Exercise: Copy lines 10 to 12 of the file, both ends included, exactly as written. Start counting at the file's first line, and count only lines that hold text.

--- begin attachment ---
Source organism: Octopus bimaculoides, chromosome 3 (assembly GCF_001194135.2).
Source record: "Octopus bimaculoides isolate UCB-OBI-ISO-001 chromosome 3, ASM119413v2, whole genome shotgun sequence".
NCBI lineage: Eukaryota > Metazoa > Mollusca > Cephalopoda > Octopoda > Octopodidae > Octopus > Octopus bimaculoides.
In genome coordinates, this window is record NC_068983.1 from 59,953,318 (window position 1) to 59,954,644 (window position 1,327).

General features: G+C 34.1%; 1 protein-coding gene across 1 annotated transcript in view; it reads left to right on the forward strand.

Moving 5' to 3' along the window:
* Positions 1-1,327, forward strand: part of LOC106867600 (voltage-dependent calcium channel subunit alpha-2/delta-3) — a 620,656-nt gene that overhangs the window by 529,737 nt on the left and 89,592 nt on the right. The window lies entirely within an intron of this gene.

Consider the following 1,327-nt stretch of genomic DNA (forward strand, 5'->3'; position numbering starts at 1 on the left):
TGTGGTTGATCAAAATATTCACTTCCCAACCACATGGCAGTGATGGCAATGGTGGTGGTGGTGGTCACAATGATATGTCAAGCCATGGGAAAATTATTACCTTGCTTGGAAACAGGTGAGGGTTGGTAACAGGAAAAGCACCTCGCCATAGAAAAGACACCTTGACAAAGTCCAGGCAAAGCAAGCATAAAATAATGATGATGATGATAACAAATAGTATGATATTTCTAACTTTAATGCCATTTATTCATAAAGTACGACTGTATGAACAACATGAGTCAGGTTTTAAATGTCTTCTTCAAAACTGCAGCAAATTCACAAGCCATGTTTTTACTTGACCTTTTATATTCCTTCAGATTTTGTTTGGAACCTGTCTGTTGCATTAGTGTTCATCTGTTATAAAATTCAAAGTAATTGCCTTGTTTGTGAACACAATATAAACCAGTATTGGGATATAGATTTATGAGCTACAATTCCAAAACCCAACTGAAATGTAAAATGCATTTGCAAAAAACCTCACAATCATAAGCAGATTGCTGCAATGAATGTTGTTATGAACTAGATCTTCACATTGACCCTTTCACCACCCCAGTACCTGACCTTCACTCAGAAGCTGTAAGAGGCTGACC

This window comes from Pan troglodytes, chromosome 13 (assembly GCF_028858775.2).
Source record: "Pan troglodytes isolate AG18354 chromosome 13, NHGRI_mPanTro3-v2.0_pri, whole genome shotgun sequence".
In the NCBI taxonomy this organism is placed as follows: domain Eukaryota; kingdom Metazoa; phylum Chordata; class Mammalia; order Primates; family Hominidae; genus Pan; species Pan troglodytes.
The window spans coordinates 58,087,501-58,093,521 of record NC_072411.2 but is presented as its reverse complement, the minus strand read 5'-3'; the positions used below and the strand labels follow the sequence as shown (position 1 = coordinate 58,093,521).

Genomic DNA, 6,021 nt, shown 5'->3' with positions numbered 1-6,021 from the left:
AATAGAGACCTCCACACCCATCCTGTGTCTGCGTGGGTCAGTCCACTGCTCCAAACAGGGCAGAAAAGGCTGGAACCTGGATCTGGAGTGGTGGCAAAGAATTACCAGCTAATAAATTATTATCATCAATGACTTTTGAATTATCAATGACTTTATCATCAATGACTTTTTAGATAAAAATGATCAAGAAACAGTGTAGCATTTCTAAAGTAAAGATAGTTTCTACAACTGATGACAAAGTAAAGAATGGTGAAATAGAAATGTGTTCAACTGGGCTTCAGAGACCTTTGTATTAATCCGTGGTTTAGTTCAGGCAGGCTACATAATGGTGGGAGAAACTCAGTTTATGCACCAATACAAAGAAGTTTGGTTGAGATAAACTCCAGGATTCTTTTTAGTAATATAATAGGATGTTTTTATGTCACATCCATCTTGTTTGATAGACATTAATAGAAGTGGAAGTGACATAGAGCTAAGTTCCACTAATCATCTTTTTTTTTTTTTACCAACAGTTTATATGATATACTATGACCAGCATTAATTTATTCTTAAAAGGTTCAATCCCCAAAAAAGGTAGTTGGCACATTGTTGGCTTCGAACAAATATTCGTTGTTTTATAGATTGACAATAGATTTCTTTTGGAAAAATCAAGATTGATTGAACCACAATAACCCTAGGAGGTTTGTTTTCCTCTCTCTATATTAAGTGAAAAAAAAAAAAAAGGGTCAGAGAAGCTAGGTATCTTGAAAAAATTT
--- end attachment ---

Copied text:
This window comes from Pan troglodytes, chromosome 13 (assembly GCF_028858775.2).
Source record: "Pan troglodytes isolate AG18354 chromosome 13, NHGRI_mPanTro3-v2.0_pri, whole genome shotgun sequence".
In the NCBI taxonomy this organism is placed as follows: domain Eukaryota; kingdom Metazoa; phylum Chordata; class Mammalia; order Primates; family Hominidae; genus Pan; species Pan troglodytes.